Lake Erie Islands Conservancy 2020 Bird Research
Tom & Paula Bartlett
The spring of 2020 is/was much different than a normal spring. For the last 18 years, Tom Bartlett and his banding team have come to the islands to study the birds using the islands during migration. This was done using mist nets, trapping the birds collecting data on them, banding them with a numbered metal band, and releasing them. It has always been open to the public and for participants of the Road Scholar programs which come to the islands. This year most of the research has be curtailed because of the COVID-19. Tom’s main banding station at Springville Marsh State Nature Preserve in southern Seneca County had to be closed. The preserve is open to the public and access could not be controlled. They banded March 14 and over 20 visitors showed up. It first appeared we would have the same problem on the islands as The Bird Banding Laboratory protocol stated no visitors or banding on public lands which could not be closed to the public. On Kelleys Island, they band on land owned by the Cleveland Museum of Natural History, so access was strictly controlled and no visitors were allowed. They also worked with the Kelleys Island mayor on when and how they could band. So they third week of April they were able to band on Kelleys but snow on 3 of the 7 days hampered their efforts. Working with the Lake Erie Islands Conservancy and the Put-in-Bay Township Park District they were able to band on MIddle Bass and on South Bass. Middle Bass involved closing the East Point Preserve during the banding times. On South Bass they band on private property at the Vineyard B & B. Again, at both sites weather was not the greatest for bird migration but at least some data was collected. The public was very cooperative and adhered to the no visitors rule without complaint but I am sure they were disappointed.
On Kelleys Island there were only 4 of us in April. The bad part was it snowed 3 out of the 7 days so we only banded 107 birds. Summer Tanager was good though. Photo attached. On Middle Bass Island we had 5 volunteers. Banded 44 species and 285 individuals. Pine Warbler was the best, my first ever and we did 2! On South Bass there were only 4 of us. Banded 39 species and 283 individuals. Best birds were a male Hooded Warbler and 9 year old Common Grackle.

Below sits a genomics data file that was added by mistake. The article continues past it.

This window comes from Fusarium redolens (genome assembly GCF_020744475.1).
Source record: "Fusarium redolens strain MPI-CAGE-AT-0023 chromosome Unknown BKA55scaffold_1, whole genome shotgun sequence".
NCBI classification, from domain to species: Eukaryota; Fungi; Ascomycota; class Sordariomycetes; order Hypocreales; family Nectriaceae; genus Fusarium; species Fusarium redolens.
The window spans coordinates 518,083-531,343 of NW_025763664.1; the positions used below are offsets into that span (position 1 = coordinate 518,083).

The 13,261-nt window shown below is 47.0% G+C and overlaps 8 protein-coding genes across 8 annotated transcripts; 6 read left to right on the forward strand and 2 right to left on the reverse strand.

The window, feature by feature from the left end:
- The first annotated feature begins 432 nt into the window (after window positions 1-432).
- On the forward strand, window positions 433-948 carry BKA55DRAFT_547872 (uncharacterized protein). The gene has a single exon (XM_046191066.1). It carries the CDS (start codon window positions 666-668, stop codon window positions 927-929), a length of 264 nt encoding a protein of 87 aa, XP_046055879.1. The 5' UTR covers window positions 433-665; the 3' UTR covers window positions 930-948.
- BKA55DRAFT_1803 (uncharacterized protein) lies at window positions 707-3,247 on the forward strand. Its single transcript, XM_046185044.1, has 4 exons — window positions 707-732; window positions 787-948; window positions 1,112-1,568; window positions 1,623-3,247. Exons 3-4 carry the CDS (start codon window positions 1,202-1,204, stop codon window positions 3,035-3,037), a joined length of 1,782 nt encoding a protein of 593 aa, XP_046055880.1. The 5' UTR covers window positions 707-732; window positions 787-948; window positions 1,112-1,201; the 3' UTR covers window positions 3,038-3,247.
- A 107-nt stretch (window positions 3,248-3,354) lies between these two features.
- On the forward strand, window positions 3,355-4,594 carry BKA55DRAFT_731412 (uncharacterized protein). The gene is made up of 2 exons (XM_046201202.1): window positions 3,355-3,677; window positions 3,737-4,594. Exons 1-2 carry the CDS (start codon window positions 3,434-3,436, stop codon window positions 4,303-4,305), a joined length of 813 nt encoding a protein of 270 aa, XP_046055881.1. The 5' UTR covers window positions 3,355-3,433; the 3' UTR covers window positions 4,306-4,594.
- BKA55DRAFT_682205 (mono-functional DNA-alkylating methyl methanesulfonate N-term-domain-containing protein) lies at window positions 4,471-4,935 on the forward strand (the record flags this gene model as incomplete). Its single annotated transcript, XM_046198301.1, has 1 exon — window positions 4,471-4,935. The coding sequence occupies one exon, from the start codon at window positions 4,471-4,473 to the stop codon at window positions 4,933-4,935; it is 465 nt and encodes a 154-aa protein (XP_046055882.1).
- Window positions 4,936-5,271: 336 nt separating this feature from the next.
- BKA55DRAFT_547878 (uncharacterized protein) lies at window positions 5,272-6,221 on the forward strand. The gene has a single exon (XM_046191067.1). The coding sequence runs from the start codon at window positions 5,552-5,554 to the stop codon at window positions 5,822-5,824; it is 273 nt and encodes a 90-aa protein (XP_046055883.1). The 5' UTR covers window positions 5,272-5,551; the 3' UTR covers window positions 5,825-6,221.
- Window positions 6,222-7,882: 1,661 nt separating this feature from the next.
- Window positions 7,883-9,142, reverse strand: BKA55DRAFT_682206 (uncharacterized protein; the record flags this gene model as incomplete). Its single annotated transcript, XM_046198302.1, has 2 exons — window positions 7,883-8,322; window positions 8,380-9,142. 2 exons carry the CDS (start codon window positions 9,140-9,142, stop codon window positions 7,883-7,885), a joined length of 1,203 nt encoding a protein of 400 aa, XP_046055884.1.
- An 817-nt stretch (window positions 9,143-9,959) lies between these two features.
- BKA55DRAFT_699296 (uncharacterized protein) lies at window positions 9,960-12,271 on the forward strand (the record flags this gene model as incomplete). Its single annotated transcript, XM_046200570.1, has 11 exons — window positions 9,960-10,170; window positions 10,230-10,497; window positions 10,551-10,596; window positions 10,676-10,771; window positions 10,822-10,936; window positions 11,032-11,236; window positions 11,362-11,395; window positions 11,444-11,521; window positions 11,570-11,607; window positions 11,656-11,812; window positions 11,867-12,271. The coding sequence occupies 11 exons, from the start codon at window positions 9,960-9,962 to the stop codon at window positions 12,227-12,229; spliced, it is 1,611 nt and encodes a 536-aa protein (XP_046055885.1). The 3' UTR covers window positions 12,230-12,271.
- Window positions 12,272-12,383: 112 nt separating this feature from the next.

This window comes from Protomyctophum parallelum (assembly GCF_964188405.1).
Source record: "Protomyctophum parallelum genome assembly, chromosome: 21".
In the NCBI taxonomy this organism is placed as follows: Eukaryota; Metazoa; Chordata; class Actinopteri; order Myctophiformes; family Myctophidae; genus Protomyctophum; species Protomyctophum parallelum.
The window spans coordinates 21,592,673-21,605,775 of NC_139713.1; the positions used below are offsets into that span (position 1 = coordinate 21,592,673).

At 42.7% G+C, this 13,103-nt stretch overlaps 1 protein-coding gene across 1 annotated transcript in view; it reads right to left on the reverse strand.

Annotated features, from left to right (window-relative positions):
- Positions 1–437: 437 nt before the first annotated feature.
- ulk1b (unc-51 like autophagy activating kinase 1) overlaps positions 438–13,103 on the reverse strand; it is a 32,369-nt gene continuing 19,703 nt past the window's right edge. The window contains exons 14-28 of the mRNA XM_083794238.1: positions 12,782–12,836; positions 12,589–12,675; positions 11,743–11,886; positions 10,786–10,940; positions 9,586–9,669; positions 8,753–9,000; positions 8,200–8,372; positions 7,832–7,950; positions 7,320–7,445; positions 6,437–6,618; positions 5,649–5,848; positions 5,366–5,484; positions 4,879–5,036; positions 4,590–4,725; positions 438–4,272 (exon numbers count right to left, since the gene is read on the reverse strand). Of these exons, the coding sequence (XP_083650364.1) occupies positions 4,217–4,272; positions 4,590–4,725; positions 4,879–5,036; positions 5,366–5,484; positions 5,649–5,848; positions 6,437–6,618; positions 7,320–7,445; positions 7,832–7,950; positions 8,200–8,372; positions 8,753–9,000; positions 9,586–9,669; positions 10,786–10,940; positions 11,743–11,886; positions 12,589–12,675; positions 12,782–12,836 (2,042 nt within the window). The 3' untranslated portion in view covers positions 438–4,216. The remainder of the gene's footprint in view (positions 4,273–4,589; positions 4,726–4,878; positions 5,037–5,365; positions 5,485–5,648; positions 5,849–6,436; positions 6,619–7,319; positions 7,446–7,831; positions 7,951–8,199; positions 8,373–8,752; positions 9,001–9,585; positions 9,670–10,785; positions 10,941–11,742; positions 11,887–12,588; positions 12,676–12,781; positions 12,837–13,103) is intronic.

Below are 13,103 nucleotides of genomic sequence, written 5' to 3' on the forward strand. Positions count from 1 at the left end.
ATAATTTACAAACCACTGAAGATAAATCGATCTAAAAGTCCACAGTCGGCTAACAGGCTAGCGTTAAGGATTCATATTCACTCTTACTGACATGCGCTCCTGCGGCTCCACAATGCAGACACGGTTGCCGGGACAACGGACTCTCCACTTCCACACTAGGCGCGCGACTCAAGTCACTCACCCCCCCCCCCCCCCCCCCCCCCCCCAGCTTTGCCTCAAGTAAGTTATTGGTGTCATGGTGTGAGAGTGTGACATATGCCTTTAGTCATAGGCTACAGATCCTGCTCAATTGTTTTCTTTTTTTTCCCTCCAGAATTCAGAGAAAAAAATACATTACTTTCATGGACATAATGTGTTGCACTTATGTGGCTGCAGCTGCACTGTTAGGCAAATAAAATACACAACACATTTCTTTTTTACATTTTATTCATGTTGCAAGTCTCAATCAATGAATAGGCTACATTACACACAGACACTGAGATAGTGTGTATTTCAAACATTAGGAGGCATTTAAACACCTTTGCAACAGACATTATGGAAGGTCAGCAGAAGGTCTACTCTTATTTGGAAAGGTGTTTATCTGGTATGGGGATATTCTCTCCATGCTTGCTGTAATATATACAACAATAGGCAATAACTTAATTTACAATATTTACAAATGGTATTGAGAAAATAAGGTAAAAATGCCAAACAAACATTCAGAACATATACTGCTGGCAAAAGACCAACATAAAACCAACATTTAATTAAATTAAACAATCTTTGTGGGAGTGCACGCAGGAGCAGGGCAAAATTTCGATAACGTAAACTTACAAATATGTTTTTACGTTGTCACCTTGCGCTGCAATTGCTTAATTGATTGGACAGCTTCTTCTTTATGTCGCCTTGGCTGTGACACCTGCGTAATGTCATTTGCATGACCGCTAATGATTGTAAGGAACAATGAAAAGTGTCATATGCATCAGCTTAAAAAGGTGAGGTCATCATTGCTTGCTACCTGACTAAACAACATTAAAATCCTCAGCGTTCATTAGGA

One note of interest from South Bass. Our number 1 banded bird was Red-winged Blackbird (which is normal). Last Thursday we had some southerly wind. The female Red-winged Blackbirds left. On Friday and Saturday, we did not capture a single female. Plenty of males but no females were captured or viewed in the area. On Sunday we captured one female and saw one other. The females seemed to have left on Thursday night and no other females replaced them… Sometimes it is not what you capture but what you don’t.
Below are some statistics on some recaptured birds from other years. Most of these birds are coming back to the same location each year-or not leaving. Attached are the full list of birds banded this spring.
I can’t remember a late spring banding when we had snow 4-5 days during the period. I still have my long underwear on…
1 – 6 year old Northern Cardinal
2 – 5 year old American Robins
- 1 – 4 year old Northern Flicker which was originally banded in McComb County, Michigan on May 26, 2017.
- a 9 year old Common Grackle
- 2 6 year old Red-winged Blackbirds
- a 6 year old Common Grackle
- 2 5 year old Red-winged Blackbirds
Hooded Warbler banded on South Bass Island
Middle Bass Banding Station and Crew
Pine Warbler banded on Middle Bass Island
Sign displayed at entrance to Middle Bass Island East Point Preserve during hours of banding
Summer Tanager banded on Kelleys Island